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Iraqi Force Makes More Gains Toward Taking Tikrit From ISIS

Shiite militiamen pose with their banner (right) next to a captured — and upside-down — ISIS flag (left) in Tikrit, Iraq. Militias are bolstering Iraqi forces in a major operation to retake the city from the self-proclaimed Islamic State.
Mohammed al-Mozani

Pro-government forces in Iraq are making progress in the push to take back the city of Tikrit from the self-proclaimed Islamic State, or ISIS. Iraqi officials say the focus is now on the city's center, and that advances were still being slowed by bombs and booby traps.

Iraqi Defense Minister Khaled al-Obeidi visited Salahuddin province, where Tikrit is located, Thursday, saying on state TV that the next phase of the operation is "critical" to the effort to control Tikrit, a crucial step in the government's plan to eventually reclaim Mosul, farther north.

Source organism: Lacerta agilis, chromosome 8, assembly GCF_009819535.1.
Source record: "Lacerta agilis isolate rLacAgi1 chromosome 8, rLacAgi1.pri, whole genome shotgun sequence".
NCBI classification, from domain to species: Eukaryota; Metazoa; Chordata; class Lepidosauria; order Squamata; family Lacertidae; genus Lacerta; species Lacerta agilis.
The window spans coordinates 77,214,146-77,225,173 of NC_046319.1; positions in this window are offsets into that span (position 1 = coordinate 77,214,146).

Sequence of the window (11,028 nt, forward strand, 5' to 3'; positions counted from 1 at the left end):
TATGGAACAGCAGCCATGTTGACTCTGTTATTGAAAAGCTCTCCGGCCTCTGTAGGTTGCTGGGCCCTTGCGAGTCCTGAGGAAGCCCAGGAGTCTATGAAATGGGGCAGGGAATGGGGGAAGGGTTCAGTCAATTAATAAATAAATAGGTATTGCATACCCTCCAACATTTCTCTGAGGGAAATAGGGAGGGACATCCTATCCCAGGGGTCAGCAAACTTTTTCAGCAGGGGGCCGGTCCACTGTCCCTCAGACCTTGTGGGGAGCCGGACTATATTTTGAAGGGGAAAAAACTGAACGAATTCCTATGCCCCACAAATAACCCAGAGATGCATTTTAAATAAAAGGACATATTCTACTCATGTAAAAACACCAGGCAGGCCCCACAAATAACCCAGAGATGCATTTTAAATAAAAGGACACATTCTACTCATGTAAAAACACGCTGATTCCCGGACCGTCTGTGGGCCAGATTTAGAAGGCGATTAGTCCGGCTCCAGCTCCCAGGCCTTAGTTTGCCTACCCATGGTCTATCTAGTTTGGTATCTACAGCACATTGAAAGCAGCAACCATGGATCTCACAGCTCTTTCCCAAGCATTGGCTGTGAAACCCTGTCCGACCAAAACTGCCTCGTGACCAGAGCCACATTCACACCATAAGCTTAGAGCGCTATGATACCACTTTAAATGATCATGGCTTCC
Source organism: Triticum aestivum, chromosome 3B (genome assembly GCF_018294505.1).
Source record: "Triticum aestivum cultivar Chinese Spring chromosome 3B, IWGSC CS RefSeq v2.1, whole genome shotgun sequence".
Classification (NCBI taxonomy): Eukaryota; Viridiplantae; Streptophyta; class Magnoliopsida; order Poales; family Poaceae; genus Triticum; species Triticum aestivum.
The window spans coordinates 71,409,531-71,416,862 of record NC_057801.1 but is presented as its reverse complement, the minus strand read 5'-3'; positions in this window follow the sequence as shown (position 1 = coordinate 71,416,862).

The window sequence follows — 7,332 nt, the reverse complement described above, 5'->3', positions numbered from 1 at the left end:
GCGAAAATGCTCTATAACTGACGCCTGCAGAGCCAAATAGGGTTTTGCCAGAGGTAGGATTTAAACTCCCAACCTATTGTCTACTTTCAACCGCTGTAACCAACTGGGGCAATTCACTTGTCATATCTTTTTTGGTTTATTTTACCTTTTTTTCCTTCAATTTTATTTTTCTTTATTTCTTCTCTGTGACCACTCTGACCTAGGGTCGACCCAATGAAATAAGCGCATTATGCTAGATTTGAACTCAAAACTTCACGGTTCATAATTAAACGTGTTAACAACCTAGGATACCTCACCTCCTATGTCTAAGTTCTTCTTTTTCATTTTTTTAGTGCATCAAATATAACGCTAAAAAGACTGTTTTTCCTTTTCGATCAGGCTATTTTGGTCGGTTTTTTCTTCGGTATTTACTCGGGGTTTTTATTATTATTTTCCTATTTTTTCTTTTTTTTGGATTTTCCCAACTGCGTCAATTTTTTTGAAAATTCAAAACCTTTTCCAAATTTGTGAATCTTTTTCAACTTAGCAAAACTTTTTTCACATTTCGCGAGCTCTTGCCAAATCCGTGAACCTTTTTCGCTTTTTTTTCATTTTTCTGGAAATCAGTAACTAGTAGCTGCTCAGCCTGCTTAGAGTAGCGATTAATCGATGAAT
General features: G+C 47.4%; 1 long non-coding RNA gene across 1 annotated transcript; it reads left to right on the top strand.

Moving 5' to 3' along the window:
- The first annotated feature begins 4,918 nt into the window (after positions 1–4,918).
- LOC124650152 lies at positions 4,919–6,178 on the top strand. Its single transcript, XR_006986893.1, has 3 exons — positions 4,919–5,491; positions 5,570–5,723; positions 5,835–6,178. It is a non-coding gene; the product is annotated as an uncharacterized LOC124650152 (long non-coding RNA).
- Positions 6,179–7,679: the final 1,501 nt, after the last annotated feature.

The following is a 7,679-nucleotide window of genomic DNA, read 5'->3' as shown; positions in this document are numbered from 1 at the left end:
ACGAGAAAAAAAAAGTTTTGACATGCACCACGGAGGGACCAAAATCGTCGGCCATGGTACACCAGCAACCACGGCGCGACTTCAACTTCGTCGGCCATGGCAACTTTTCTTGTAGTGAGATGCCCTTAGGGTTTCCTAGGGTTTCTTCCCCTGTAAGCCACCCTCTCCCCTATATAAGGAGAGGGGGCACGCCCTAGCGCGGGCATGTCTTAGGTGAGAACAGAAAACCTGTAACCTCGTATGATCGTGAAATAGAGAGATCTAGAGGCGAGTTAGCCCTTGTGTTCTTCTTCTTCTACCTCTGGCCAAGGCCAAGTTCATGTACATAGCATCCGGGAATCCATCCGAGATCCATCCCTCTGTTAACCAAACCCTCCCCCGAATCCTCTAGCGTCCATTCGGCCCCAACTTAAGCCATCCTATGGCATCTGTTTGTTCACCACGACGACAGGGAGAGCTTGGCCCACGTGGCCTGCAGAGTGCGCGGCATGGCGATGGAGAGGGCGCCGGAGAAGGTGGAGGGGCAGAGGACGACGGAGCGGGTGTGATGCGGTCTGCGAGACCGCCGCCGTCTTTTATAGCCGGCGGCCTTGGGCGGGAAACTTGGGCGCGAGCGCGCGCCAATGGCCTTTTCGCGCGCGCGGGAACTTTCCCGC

NPR's Alice Fordham reports:

"A security official told Iraqi state television that the city of Tikrit was entirely controlled by pro-government forces. The official, Khalid Khazraji, said ISIS militants had fled from the center of the city, although they had left behind many booby traps and improvised explosive devices. Most of the population has left the city.

"In Washington, Joint Chief of Staff Gen. Martin Dempsey testified before Congress yesterday that most of the pro-government forces in Tikrit are paramilitary, Shiite militias. Dempsey said the progress against ISIS was positive but reiterated his concern about sectarian violence arising from the taking of Sunni areas by largely Shiite forces."

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Bill Chappell is a writer and editor on the News Desk in the heart of NPR's newsroom in Washington, D.C.
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